Also on the outbreak of the war, the British created a secret organisation known from its London location as “Wellington House”, although later officially titled the War Propaganda Bureau, under Charles Masterman (1873-1927). Wellington House had a wide-ranging and general role in propaganda, which expanded in the course of the war. It began by working with the Foreign Office’s News Department, with its main propaganda output aimed at other countries, particularly at the neutrality of the United States before 1917, creating a British Information Bureau in New York. The Home Office (interior ministry) also created a Neutral Press Committee in 1914 to deal with all aspects of British propaganda in neutral countries. Wellington House was particularly active in supporting propaganda initiatives by private individuals, local and regional groups, and non-government institutions, working with government support. As a result, it is often hard to determine whether propaganda that appeared at the time to be non-governmental was in fact sponsored or supported by Wellington House or by other official British institutions, particularly in the case of books and pamphlets. Propaganda associated with recruiting volunteers for the British Army (before the introduction of conscription in early 1916), particularly recruiting posters, was overseen from 1914 onwards by the Parliamentary Recruiting Committee, headed by members of parliament.

There were several changes and additions to British propaganda organisations in 1916. The War Office’s MO5(h) propaganda department, which had expanded to become MO7 in 1915, was further expanded and renamed MI7, providing a large volume of written propaganda, including leaflets aimed at enemy troops on the fighting fronts to encourage surrender. The introduction of official war correspondents attached to the headquarters of the main fighting fronts, chiefly the Western Front, was overseen by MI7 and Wellington House through negotiation with the major British newspapers. Official still photographers and war artists were also introduced, both in Britain and on the main fighting fronts in 1916, also by cooperation between MI7 and Wellington House. After negotiations involving the cinema newsreel film industry, the War Office and Wellington House, official cine-cameramen were also established on the fighting fronts, producing their first films in 1916. Later in 1916 all official filming of the fighting fronts came under a newly-created War Office Cinema Committee, headed by the Canadian-born politician and newspaper proprietor Max Aitken, Lord Beaverbrook (1879-1964), created Lord Beaverbrook in 1917. This committee produced a series of major factual documentary films in 1916-1917, and from 1917 onwards a twice-weekly official newsreel. The British government already had a close relationship with the London-based Reuters news agency, and in 1916 a secret deal was made which, while preserving Reuters’ independence, prevented it from carrying anti-British propaganda or falling under enemy control.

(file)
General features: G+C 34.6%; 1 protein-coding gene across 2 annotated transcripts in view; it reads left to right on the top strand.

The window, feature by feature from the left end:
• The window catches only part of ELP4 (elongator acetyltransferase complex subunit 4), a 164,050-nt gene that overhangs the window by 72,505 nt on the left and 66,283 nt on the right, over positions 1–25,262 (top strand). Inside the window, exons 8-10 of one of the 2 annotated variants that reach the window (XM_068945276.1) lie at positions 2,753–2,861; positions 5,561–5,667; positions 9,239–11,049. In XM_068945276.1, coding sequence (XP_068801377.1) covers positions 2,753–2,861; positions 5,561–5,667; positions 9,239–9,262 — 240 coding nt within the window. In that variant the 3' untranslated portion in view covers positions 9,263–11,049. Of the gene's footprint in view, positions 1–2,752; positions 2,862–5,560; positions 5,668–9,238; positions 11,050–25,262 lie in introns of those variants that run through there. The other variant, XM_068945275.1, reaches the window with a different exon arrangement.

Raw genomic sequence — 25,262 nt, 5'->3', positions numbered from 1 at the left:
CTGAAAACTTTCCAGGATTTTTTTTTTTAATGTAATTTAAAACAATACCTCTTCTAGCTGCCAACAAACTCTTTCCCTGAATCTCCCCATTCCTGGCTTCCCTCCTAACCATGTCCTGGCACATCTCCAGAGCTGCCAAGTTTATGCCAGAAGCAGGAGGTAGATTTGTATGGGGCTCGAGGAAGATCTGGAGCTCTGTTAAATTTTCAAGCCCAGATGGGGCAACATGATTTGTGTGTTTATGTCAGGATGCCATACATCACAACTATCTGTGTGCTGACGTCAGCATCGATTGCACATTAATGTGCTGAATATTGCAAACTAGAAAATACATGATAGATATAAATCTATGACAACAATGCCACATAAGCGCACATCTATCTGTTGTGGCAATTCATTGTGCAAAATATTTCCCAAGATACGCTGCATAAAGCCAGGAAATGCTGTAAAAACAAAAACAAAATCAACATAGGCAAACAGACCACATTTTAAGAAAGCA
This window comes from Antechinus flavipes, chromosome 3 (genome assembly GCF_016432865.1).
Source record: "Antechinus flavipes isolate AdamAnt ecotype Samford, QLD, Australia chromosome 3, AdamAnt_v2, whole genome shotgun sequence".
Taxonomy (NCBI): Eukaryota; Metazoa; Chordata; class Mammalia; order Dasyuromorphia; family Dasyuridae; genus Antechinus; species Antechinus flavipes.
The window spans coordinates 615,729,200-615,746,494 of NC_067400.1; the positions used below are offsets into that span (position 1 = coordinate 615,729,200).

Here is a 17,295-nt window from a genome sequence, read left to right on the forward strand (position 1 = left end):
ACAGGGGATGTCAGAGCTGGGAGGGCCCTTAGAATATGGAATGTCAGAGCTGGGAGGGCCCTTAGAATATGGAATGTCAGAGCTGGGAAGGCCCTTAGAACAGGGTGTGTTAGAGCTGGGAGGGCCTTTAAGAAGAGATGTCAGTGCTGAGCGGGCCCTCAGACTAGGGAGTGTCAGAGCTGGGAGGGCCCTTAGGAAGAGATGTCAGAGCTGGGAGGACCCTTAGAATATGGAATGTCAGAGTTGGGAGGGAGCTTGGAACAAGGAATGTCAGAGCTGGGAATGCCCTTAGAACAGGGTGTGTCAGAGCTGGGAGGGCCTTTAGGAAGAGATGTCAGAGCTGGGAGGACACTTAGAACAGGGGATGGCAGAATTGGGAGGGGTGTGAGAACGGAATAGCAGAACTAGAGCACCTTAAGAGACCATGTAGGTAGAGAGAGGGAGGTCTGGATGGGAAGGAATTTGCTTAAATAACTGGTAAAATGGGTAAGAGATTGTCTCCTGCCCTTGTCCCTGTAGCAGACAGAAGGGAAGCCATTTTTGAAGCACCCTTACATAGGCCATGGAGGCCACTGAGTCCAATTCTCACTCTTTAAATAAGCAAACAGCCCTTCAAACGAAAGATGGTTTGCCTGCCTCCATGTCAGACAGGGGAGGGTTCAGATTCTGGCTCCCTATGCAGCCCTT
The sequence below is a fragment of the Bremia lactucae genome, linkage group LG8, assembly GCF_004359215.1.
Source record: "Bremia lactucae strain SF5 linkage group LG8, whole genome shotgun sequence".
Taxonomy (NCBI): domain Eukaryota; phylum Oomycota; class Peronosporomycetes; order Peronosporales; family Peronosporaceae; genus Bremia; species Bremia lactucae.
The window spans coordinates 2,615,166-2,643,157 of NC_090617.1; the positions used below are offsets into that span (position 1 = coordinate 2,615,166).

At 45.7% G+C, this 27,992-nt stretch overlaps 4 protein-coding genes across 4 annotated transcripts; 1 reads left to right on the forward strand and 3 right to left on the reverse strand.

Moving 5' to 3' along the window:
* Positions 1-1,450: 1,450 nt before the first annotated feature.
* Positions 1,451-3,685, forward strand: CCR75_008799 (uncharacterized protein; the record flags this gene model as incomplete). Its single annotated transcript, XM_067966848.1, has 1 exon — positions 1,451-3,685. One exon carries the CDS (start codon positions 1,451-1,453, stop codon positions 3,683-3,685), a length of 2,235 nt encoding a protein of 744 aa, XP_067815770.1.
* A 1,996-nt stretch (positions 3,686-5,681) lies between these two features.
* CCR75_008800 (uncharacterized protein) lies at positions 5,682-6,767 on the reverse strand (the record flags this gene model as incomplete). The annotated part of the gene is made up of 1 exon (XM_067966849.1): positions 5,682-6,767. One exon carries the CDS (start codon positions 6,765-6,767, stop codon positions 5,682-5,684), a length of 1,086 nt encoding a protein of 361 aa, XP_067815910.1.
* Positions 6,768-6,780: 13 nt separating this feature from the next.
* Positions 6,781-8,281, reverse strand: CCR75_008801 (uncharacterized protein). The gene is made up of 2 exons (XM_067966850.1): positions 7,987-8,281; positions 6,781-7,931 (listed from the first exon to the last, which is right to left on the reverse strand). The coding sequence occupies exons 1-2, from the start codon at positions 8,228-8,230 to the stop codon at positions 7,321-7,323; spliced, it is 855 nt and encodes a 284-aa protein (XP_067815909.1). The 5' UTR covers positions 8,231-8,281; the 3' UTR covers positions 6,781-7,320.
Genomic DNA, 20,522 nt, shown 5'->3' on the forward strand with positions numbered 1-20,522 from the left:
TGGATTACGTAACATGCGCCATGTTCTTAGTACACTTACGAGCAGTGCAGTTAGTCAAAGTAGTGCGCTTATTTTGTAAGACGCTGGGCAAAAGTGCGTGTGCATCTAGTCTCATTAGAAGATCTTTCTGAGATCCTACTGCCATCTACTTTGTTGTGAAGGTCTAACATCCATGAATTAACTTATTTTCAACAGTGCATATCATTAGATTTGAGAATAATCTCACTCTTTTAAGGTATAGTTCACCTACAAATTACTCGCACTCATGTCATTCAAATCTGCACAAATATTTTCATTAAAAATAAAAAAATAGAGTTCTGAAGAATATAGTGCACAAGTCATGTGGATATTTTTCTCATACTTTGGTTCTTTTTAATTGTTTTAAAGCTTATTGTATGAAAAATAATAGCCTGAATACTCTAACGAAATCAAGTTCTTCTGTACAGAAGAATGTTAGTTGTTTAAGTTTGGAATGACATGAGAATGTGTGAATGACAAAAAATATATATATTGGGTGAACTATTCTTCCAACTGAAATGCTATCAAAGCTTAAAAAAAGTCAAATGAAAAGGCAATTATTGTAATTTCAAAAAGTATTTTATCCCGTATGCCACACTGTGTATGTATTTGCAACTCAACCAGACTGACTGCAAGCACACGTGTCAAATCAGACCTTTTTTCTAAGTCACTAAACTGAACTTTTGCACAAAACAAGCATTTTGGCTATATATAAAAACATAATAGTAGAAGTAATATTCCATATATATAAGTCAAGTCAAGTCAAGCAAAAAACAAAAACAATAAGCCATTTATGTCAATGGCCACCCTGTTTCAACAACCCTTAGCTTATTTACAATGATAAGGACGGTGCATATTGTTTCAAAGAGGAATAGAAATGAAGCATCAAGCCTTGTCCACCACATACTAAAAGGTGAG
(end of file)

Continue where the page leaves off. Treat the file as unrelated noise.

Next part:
In early 1917, Wellington House was absorbed into a new expanded propaganda organisation, the Department of Information, headed by the writer and later famous novelist John Buchan (1875-1940), created Lord Tweedsmuir in 1935). Although technically part of the Foreign Office, the Department of Information became responsible for both foreign and most domestic propaganda. In August 1917 it was augmented by the National War Aims Committee, a parliamentary organisation responsible chiefly for promoting domestic propaganda on a small-scale and regional basis. In early 1918, the Department of Information expanded again to become the completely independent Ministry of Information under Beaverbrook, absorbing the War Office Cinema Committee, and controlling or directing almost all British official propaganda organisations, except for the National War Aims Committee and MI7. In addition, in early 1918 the British created the Department of Propaganda in Enemy Countries, widely known as “Crewe House” from its London location, and headed by the newspaper proprietor Alfred Charles William Harmsworth, Lord Northcliffe (1865-1922), Alfred Harmsworth until he was ennobled in 1905.